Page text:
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  38.  29
    A Three Point Perspective on Pictorial Representation: Wartofsky, Goodman and Gibson on Seeing Pictures. [REVIEW]Rebecca K. Jones, Edward S. Reed & Margaret A. Hagen - 1980 - Erkenntnis 15 (1):55 - 64.
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  39.  8
    Hus' “Donatism”.K. Hagen - 1971 - Augustinianum 11 (3):541-547.
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  40.  7
    Special Design's Centuries of Success.Edward H. Hagen - 2002 - Behavioral and Brain Sciences 25 (4):519-520.
    The fitness maximization standard incorrectly assumes that most adaptations have high heritablility, and it imposes the difficult requirement that correlated phenotypic and environmental contributors to reproduction be controlled for. Despite infrequently recognized problems, the special design standard is the foundation of the spectacular successes of modern medicine. It also suggests that the ancestral environment provides a window into the functioning of the brain.
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  41.  15
    Virtue, Nature, and Moral Agency in the Xunzi (Review).Kurtis Hagen - 2001 - Philosophy East and West 51 (3):434-440.
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  42.  6
    The Composition of Aristotle's Athenaion Politeia.Charles T. Hagen - 1995 - Ancient Philosophy 15 (1):263 - 268.
  43.  18
    A Response to Eric Hutton's Review.Kurtis Hagen - 2007 - Dao: A Journal of Comparative Philosophy 6 (4):441-443.
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  44.  17
    Is Excessive Infant Crying an Honest Signal of Vigor, One Extreme of a Continuum, or a Strategy to Manipulate Parents?Edward H. Hagen - 2004 - Behavioral and Brain Sciences 27 (4):463-464.
    An evolutionary account of excessive crying in young infants – colic – has been elusive. A study of mothers with new infants suggests that more crying is associated with more negative emotions towards the infant, and perceptions of poorer infant health. These results undermine the hypothesis that excessive crying is an honest signal of vigor.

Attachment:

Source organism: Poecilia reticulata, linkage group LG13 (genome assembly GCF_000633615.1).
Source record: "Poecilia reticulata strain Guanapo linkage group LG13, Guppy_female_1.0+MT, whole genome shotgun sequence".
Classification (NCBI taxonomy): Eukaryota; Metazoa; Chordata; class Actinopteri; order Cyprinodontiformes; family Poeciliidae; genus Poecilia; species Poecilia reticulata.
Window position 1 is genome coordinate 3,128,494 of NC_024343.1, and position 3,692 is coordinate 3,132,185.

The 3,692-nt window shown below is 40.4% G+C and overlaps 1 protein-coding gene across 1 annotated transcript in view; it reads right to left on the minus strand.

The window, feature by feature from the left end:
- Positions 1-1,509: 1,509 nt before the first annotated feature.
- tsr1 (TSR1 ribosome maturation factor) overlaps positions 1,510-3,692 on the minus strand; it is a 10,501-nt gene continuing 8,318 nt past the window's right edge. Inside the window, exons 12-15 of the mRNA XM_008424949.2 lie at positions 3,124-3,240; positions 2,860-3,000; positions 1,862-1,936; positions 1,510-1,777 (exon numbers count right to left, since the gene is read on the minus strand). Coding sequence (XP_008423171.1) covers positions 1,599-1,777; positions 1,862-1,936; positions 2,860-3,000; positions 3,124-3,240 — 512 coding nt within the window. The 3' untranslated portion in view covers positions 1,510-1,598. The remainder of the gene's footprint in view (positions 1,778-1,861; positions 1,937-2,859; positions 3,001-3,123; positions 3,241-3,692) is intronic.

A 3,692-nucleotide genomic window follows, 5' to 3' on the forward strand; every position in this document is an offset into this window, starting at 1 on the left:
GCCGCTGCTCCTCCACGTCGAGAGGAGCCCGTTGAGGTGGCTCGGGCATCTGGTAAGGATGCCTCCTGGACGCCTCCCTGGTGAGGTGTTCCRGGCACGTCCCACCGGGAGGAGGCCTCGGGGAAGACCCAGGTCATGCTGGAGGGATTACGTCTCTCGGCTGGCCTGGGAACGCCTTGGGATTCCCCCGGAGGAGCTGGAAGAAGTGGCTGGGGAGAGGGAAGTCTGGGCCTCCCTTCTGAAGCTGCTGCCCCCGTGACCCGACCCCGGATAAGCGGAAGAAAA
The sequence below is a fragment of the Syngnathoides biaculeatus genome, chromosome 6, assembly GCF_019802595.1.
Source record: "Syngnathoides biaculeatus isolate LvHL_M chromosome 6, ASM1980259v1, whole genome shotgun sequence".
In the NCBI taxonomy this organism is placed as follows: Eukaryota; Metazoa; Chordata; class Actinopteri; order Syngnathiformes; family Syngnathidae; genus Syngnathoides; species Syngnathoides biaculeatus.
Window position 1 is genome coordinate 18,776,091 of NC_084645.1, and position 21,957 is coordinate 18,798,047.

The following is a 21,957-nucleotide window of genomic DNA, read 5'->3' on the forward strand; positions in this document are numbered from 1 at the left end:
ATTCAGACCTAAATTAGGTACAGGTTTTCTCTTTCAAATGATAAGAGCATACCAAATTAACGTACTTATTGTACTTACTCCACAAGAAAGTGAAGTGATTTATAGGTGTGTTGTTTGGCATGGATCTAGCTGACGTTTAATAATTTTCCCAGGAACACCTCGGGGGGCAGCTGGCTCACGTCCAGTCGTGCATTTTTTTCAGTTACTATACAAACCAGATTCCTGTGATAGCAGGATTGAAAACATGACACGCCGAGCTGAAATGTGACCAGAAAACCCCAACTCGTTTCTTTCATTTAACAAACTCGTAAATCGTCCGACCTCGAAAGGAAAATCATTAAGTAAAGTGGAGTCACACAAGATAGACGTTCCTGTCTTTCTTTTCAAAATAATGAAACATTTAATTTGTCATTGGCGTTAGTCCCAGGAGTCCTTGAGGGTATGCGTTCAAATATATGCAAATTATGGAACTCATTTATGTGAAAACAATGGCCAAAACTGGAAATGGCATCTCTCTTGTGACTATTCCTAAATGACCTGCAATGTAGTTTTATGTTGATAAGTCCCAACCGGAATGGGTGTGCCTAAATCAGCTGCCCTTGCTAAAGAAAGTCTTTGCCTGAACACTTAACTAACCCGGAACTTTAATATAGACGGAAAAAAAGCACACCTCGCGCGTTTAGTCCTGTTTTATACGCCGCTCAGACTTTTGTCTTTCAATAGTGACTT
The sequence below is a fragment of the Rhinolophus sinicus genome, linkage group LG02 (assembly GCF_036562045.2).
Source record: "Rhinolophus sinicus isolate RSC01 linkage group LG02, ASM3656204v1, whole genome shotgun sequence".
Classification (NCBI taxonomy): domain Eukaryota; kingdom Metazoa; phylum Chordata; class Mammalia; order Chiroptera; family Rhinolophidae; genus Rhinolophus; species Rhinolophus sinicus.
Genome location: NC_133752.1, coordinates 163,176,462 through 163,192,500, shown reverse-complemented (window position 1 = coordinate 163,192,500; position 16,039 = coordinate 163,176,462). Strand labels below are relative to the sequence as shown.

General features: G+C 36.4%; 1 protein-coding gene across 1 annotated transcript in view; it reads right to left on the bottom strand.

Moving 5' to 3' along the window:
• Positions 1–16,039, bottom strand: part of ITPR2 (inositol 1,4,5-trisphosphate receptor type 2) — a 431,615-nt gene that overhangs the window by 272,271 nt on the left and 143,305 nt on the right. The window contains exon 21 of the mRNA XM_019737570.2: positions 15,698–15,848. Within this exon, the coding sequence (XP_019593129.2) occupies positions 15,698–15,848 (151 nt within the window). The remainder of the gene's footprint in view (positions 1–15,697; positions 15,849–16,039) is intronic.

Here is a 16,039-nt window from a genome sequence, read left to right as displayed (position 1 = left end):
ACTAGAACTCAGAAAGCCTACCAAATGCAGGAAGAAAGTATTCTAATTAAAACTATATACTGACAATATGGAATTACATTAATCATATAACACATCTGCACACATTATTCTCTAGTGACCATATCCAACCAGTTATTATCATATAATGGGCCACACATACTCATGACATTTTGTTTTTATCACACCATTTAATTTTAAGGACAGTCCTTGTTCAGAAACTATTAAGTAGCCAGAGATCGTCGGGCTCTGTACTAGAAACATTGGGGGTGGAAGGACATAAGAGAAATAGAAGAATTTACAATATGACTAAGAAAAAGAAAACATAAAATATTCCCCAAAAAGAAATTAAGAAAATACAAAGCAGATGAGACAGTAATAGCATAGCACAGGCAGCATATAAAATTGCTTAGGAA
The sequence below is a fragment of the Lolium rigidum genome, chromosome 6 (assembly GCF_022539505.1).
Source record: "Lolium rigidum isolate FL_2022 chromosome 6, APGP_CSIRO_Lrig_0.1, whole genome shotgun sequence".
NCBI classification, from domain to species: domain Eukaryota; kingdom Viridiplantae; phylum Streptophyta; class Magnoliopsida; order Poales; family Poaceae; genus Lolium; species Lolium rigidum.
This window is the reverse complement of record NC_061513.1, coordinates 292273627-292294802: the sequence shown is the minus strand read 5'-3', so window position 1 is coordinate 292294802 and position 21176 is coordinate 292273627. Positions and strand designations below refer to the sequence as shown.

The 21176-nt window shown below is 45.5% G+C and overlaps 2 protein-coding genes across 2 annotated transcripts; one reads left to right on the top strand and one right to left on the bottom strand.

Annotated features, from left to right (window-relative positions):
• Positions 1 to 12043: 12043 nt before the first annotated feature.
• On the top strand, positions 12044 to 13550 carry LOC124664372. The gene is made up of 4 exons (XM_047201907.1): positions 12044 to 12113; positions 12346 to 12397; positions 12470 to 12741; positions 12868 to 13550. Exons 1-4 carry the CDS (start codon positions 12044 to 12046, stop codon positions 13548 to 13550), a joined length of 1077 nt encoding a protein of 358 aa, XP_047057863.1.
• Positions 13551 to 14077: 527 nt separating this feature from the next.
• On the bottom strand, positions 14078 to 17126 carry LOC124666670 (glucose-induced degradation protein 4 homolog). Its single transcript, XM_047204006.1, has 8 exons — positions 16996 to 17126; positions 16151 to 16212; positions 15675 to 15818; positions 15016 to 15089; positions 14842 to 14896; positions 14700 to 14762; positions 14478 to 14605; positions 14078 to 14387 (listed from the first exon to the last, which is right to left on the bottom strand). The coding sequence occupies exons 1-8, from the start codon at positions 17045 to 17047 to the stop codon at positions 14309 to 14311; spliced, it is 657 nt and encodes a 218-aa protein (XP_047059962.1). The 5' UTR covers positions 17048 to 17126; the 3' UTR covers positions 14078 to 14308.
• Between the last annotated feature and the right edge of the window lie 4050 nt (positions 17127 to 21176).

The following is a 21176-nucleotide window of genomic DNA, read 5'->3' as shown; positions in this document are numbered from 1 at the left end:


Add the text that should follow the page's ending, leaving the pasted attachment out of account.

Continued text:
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  45.  5
    Bai, Tongdong, China: The Political Philosophy of the Middle Kingdom. [REVIEW]Kurtis G. Hagen - 2013 - Dao: A Journal of Comparative Philosophy 12 (4):545-549.
  46.  5
    Der Mensch, das Tier. [REVIEW]Kristin Hagen - 2011 - Philosophische Rundschau 58 (2):139 - 157.
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  47.  4
    But is It Evolution…?Roger J. Sullivan & Edward H. Hagen - 2011 - Behavioral and Brain Sciences 34 (6):322-323.
    We applaud Müller & Schumann (M&S) for bringing needed attention to the problem of motivation for common non-addictive drug use, as opposed to the usual focus on exotic drugs and addiction. Unfortunately, their target article has many underdeveloped and sometimes contradictory ideas. Here, we will focus on three key issues.
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  48.  10
    Response to Buller.Edward H. Hagen - manuscript
    Buller recently posted a critique of evolutionary psychology (reproduced below). Although I disagree with many of his assertions, this is the most credible attempt to critique evolutionary psychology that I have encountered. Buller’s arguments regarding improper motivational inferences from evolutionary psychological explanations are largely correct--such inferences are indeed erroneous. Furthermore, the mistakes he identifies have been made by some prominent evolutionists including, apparently, W. D. Hamilton (Symons, personal communication). However, most evolutionary psychologists are not saying what he claims they are (...)
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  49.  9
    National Responsibility and the Just Distribution of Debt Relief.Alexander W. Cappelen, Rune Jansen Hagen & and Bertil Tungodden - 2007 - Ethics and International Affairs 21 (1):69–83.
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  50.  80
    Reviews : Steve Fuller, Science, Buckingham, UK: Open University Press, and Minneapolis, MN: University of Minnesota Press, 1997.Val Dusek - 1998 - History of the Human Sciences 11 (2):132-138.
    Fuller's account of religious parallels to scientific and science studies disputes, non-Western science, Merton on values of science.